Take Control and Maximize Your Social Security Benefits at Redefine Retirement

By Peter Landesman, Senior Business Development Manager

Social Security is supposed to be simple. You retire and, all-of-a-sudden, you start receiving those checks in the mail, right?

Not exactly. Decisions you make about how or when you begin to draw your Social Security benefits can impact how much can you earn while receiving your benefits.

While it’s true that those eligible for Social Security may begin to receive benefits as early as age 62, is it the best strategy? Is it better to wait until age 70 to receive the maximum benefit? Everyone’s Social Security situation is unique. The more you know about Social Security, the more likely you will be able to maximize your benefits.

Let’s start with some basic facts about Social Security.

  • Social Security payments began in 1937 with just over 52,000 recipients.
  • By 2018, the number of recipients grew to around 63 million with just under $1 Trillion in benefits paid.
  • The benefits received by today’s retirees are funded by the taxes paid by today’s workers. When those workers retire, their benefits will be paid for by the next generation of workers’ taxes.
  • The Federal Old Age & Survivors Trust Fund balance stood at almost $3 Trillion by the end of 2018.
  • Beginning in 2035, the Trust Fund is expected to be depleted to the point that Social Security will only be able to pay out 80% of benefits, according to the nonpartisan Center on Budget and Policy Priorities.

In order to keep benefits at their current levels after 2035, Congress will need to pass legislation to address long-term funding issues. According to AARP, here are some of the reforms being considered:

  • Moving the Full Retirement Age (FRA) from 67 to 70
  • Increasing the rate of Social Security payroll tax
  • Making all earnings subject to Social Security taxes. Currently, earnings over $132,900 are not taxed.

* Full Retirement Age is the rate at which a retired worker can collect 100% of their Social Security benefit. It depends on one’s birth year. The FRA for someone born in 1954 is 66. The FRA for someone born after 1960 is 67.

Six out of every ten non-retirees believe that the Social Security system will not be able to pay them benefits when they stop working. How is it possible to maximize benefits?

The best strategy is to be informed and make a plan. Seek the advice and counsel of experts before you make any decisions that will impact your retirement years.

A good first step is to thoroughly review your annual Social Security statement. This will provide you with your estimated benefits, earnings record, and taxes paid. This information is always available online. Just go to www.ssa.gov to set up an account or log in to your existing account.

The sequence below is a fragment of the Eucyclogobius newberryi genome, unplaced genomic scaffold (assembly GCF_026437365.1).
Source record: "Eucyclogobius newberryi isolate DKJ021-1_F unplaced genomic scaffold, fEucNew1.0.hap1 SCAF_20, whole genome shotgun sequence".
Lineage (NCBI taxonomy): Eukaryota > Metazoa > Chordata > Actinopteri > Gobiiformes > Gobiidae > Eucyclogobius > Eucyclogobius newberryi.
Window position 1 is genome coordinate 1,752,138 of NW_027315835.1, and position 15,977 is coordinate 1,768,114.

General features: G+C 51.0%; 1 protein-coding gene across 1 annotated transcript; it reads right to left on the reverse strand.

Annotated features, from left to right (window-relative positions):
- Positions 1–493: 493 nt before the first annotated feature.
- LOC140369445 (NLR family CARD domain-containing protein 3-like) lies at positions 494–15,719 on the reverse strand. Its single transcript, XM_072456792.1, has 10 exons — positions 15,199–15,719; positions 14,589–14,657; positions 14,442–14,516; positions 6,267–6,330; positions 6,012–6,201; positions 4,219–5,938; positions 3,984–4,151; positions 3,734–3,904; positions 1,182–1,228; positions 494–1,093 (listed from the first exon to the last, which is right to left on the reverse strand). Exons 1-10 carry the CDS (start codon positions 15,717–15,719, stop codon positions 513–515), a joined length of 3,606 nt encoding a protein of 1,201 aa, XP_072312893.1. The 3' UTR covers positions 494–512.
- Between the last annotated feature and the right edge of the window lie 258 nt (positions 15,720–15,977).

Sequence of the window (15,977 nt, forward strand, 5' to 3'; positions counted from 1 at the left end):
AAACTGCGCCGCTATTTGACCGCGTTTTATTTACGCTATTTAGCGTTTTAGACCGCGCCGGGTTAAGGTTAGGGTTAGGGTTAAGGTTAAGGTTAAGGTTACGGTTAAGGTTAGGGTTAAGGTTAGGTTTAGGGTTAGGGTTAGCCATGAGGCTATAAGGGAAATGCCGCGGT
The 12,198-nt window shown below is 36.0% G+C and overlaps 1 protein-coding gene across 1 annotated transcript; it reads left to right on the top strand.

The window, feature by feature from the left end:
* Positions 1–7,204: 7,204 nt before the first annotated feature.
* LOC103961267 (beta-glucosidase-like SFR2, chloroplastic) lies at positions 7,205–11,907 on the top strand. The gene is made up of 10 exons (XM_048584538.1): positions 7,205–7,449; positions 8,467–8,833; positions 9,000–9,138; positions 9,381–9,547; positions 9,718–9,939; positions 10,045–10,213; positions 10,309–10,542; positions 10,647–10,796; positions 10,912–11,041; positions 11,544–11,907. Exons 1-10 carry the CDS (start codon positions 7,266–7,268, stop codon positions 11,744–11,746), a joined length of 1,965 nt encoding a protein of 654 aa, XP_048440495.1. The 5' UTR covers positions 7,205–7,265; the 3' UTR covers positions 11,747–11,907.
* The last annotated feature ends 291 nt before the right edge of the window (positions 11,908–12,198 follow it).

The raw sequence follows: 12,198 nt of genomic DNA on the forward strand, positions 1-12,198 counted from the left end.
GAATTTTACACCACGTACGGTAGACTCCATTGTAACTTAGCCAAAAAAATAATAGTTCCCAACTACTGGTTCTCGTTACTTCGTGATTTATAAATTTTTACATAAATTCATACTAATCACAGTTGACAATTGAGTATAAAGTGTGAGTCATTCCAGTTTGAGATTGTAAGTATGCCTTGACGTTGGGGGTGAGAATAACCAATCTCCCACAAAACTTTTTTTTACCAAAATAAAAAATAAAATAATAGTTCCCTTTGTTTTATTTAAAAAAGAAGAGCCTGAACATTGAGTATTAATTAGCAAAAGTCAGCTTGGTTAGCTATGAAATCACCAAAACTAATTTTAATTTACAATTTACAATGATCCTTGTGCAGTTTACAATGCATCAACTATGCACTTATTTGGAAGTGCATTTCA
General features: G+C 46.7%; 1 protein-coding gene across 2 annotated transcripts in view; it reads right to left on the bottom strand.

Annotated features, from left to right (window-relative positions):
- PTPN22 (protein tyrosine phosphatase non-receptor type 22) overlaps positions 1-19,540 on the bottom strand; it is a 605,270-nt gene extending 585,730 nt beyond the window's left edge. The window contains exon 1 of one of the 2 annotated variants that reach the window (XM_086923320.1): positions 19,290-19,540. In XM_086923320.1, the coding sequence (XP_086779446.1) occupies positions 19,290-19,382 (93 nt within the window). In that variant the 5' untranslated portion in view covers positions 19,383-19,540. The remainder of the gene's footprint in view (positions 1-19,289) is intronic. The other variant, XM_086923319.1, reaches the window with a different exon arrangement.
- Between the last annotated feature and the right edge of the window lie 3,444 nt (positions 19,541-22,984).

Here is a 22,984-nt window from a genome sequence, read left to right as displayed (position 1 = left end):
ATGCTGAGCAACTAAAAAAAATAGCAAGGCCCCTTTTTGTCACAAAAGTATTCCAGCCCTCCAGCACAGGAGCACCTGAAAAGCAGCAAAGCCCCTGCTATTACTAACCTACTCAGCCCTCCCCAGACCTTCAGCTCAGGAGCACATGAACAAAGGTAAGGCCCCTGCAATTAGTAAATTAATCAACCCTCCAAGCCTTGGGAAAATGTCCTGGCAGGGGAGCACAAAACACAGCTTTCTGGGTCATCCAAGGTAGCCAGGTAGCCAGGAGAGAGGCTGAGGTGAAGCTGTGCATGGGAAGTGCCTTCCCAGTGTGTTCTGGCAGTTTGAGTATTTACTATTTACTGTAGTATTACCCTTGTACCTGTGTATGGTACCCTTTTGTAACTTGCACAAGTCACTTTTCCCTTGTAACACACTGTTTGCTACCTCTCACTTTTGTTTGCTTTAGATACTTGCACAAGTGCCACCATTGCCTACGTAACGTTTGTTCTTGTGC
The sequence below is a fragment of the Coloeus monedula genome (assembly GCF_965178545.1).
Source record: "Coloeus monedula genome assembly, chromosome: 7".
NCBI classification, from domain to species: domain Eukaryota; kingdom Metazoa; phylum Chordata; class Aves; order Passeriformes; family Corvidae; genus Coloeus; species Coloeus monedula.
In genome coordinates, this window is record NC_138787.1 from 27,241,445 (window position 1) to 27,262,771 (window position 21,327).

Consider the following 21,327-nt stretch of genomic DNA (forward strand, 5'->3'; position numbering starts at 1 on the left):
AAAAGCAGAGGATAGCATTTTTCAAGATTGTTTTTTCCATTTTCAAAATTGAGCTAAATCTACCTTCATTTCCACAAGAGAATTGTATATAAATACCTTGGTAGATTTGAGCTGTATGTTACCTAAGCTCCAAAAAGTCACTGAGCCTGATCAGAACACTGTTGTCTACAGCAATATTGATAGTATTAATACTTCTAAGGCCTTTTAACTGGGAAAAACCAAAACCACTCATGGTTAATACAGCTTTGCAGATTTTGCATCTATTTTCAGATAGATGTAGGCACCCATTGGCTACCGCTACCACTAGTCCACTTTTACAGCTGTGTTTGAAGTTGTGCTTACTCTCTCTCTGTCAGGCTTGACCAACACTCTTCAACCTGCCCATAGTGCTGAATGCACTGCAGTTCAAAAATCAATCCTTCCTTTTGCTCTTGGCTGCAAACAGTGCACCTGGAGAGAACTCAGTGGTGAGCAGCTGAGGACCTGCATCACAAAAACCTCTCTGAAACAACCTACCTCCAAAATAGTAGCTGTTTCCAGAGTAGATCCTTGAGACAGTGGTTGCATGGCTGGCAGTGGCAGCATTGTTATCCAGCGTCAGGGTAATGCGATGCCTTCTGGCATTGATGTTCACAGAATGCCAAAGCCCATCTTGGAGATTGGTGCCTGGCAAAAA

Your statement will describe the amount of your Social Security benefit at age 62 (the first year at which you’re eligible), at your Full Retirement Age, and at age 70. Typically, recipients that begin drawing on Social Security at age 62 may expect to receive 70%-75% of the amount of their Full Retirement Age benefits. Those that delay receiving benefits until they are 70 can earn delayed retirement credits of 8% per year after Full Retirement Age.

In other words, the earlier the benefits start, the greater the reduction. The later benefits begin, the greater the increase. But, delaying your Social Security benefits is not always going to be the best choice. Factors to consider when deciding might include: expected life span, healthcare needs, the cost of waiting, the difference in your spouse’s age, and much more.

Deciding when to receive Social Security benefits is just one of many strategies to maximize Social Security. Want to learn more? Attend the Redefine Retirement seminar at the Mayerson JCC on June 11 and learn best practice advice from an expert. The program is scheduled from 5:30 p.m. to 7:00 p.m. and refreshments will be served.

Don’t be one of the 90% of recipients that do NOT maximize their Social Security benefits.

The Redefine Retirement series is a partnership between Jewish Family Service, JVS Career Services, and Mayerson JCC and is sponsored by AgeWell Cincinnati. The event, Redefine Retirement: Maximize Social Security! is sponsored by Cedar Village.